Leaving VVR, I was apprehensive and still plenty anxious about hiking the rest of the Sierra. I had to say goodbye to Claire, my dear friend from college that hiked with me for 5 weeks, which was tearful and sad. The environment and setting is always changing on trail, so people become the familiar bit, the consistency within the chaos of hiking over 2000 miles. It’s hard and sad when the familiar pieces float away, I always want to latch on and hold tight.
BUT! These miles were SO MUCH more enjoyable. We we split the 140 miles into 3 smaller sections, which means I could carry less food, making my pack a bit lighter and easier to manage. Additionally, we had relief from the elements more frequently…showers, hot food and laundry can make all the difference in refreshing attitudes and boosting morale.
We stopped in Mamoth Lakes, and then again in Yosemite Valley. I ate plenty of pastries, made some new friends, and stood in awe of Half Dome and El Cap in Yosemite. Breaking the section into manageable bites took a bit longer, but also kept it sustainable. I had time to rest and relax, and to process what was coming up.
We also hiked at a lower elevation, which means less snow and faster hiking. There were still plenty of times we lost the trail, and the climbs were still tough, but the majority of the trail was free of snow. I felt better physically and mentally, stronger, more capable. We found some of the most lovely campsites, swam in lakes with crystal clear water, and took the time to enjoy our surroundings. There are constant breathtaking views and impressive moments, and I’m so thankful these natural places have been preserved.
Some funny calamities include sinking up to my hip in a mud hole while crossing a meadow, and an accidental 50 yard, steep glisade coming down Sonora Pass (this was actually super sketchy, but it all worked out, just a few bruises and busted knuckles).
Lessons or affirmations from the trail includeee: when things go wrong, it’s a lot easier to laugh about it than get upset; I am in fact a capable human being/hiker, even if it doesn’t always feel that way.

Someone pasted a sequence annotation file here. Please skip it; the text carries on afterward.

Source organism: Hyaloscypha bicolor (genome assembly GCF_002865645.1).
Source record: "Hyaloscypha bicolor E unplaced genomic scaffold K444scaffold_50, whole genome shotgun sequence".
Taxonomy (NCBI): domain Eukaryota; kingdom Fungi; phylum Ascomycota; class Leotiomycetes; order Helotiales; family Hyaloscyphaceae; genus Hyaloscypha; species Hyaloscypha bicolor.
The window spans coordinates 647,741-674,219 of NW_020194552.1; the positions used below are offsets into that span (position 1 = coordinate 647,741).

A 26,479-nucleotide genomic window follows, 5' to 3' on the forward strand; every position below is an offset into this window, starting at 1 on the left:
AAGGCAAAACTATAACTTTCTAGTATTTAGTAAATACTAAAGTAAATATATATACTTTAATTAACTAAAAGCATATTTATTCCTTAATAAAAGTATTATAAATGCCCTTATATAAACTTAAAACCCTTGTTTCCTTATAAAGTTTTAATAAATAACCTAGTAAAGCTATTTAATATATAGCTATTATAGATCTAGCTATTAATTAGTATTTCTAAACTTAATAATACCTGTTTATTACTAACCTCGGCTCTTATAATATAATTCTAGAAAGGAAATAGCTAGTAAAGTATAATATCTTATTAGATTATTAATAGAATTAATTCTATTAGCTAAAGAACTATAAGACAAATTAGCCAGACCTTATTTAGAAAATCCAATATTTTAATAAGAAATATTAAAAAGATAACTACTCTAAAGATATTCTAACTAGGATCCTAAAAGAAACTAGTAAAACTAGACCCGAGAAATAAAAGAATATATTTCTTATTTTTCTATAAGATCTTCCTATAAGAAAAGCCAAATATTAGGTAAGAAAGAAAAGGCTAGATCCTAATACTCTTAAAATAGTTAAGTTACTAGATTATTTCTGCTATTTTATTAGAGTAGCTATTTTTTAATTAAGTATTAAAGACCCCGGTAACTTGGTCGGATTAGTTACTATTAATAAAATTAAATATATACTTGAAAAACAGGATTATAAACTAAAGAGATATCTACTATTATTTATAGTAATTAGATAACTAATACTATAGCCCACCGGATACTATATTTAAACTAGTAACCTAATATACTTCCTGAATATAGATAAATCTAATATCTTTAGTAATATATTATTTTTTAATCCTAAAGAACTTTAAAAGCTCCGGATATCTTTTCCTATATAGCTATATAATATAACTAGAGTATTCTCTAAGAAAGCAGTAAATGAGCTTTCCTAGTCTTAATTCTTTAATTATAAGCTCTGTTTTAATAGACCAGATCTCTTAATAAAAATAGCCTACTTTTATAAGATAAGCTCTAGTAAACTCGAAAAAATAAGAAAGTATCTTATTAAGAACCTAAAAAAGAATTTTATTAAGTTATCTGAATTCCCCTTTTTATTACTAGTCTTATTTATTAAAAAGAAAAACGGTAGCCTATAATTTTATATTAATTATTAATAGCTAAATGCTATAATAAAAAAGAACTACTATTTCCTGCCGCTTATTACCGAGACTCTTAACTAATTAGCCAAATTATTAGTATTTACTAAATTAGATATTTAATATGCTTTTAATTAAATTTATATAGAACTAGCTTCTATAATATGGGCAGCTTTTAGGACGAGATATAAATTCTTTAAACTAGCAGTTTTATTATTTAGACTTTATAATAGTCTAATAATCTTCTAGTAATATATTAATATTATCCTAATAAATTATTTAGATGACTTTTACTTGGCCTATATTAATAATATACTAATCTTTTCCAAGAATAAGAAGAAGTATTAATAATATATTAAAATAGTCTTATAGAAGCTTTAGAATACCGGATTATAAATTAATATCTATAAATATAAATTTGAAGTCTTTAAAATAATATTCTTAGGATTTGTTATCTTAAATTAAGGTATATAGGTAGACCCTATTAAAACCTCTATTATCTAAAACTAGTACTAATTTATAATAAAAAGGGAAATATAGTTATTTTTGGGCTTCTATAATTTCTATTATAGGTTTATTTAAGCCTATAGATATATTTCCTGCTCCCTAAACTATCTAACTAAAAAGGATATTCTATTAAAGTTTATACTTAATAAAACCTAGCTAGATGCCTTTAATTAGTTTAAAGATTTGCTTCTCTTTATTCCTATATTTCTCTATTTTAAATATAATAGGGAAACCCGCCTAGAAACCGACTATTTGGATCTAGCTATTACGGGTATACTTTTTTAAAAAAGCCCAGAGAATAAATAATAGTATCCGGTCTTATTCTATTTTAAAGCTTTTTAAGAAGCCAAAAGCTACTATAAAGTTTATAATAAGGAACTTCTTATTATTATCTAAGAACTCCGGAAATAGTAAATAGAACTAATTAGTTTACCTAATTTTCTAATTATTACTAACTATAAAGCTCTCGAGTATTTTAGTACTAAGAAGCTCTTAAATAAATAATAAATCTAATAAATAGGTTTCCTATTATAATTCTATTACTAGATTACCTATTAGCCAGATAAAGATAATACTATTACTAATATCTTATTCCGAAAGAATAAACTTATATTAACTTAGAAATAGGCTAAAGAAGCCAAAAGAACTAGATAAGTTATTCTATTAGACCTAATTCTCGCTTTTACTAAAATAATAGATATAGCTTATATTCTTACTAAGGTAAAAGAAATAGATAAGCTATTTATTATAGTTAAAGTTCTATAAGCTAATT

I hit the 1000 mile mark just before getting to town, and mannnnn, it feels great! I’m pretty proud of myself for pushing through the Sierra in a high snow year, even though it chewed me up and spat me out. I just have 75 miles until Lake Tahoe which is the ceremonial end of the Sierra. I feel confident that I could hike the remaining 1600 miles.
That being said, I plan on skipping Northern California; I’ll be heading to Oregon from Lake Tahoe and hiking through to to Canada from there. There are a handful of reasons I’m doing this: I reallllly don’t want to hike Washington in the snow, I also don’t want to have to run through the rest of the trail to finish. I have about 2 months of decent weather, and 1600 miles to go…I would have to hike 30 mile days every day to finish on time. Sooo, I’m going to skip ahead, hike my favorite states, enjoy the hike and the scenery, and mayyyybe swing back to Nor Cal at the end (time, energy, and money permitting).
I’m sad to be leaving my hiking pals (I’ve been hiking with Dominik and Robin since day 4, mile 40). I’m quite fond of them, and truly don’t know if I would have made it through the Sierra without them. They rescued me on a daily basis, making stream crossings and mountain passes doable.
The “purest” in me (It’s a very small piece) feels slightly guilty about skipping such a large chunk, but does it really matter?? I don’t think so. I’m content with my experience so far and have SO, SO much left to see!
I’m excited about these next sections, excited to meet new people, and to visit with some friends and family in Oregon and Washington! (Get ready guyssss!!)